Is the Forced Contraception Alleged by Britney Spears Legal?


Among the stunning assertions that the pop star Britney Spears made to a Los Angeles probate judge this week, as she sought to end her protracted conservatorship, was one that shook experts in guardianship law and reproductive rights deeply. She said a team led by her father, who is her conservator, prevented her from having her IUD removed because the team did not want her to have more children.

“Forcing someone to be on birth control against their will is a violation of basic human rights and bodily autonomy, just as forcing someone to become or stay pregnant against their will would be,” said Ruth Dawson, a principal policy associate at the Guttmacher Institute, a research group that supports reproductive rights.

Court-condoned compelled contraception is rare in conservatorship. But the specter it raises — forced sterilization — does have a grim, extensive history in the United States, especially against poor women, women of color and inmates. In the early 20th century, the state-sanctioned practice was upheld by the United States Supreme Court.

Although the court moved away from that position in the 1940s, and consensus arose through the growing canon on informed consent that forced sterilization was inhumane, the practice continued to be quietly tolerated.

“Such a child would lack the capacity to understand that a penis and vagina could make a baby,” said Bridget J. Crawford, an expert on guardianship law at Pace University law school. “And that certainly is not the Britney Spears case.”

Eugenics was a leading rationale for female sterilization. In the 1927 case Buck v. Bell, the Supreme Court upheld the right to sterilize a “feeble-minded” woman who had been committed to a state mental institution, with Justice Oliver Wendell Holmes infamously writing, “Three generations of imbeciles are enough.”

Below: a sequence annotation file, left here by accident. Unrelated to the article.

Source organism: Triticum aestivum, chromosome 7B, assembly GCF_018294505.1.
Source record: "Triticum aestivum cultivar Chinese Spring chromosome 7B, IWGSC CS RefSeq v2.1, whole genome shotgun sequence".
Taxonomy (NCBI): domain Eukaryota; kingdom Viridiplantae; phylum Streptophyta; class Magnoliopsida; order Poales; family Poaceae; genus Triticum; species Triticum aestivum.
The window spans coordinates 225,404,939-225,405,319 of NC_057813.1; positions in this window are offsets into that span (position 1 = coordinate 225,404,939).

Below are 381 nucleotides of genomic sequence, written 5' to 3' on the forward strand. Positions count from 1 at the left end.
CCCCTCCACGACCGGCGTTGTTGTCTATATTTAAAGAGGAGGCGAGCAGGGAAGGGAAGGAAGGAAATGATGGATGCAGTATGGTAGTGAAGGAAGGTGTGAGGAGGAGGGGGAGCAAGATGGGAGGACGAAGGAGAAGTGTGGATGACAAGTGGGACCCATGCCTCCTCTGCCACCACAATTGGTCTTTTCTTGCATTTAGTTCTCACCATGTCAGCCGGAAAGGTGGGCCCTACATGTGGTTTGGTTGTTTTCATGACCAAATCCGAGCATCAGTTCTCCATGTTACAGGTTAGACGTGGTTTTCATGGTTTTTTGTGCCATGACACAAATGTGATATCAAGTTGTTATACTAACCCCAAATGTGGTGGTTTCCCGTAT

Although the opinion was never formally overturned, in a 1942 case, Skinner v. Oklahoma, which challenged forced sterilization of certain convicted criminals, Justice William O. Douglas, writing for a unanimous court, said that the right to procreate was fundamental. “Any experiment the state conducts is to his irreparable injury,” he wrote. “He is forever deprived of a basic liberty.”

While Ms. Spears has not been sterilized, Ms. Crawford said, if she is being prevented from getting her IUD removed, that would be a proxy for sterilization, in particular because she testified that she wanted to bear more children.

Melissa Murray, who teaches reproductive rights and constitutional law at N.Y.U. law school, pointed to another unnerving element in the allegation by Ms. Spears, who, at 39, has been under her father’s guardianship for 13 years. Ms. Murray said that Ms. Spears, an adult, appeared to be living a legally constructed childhood.

“It’s unusual that her father is making the kinds of decisions we’d expect a parent to make for a teenager,” she added.



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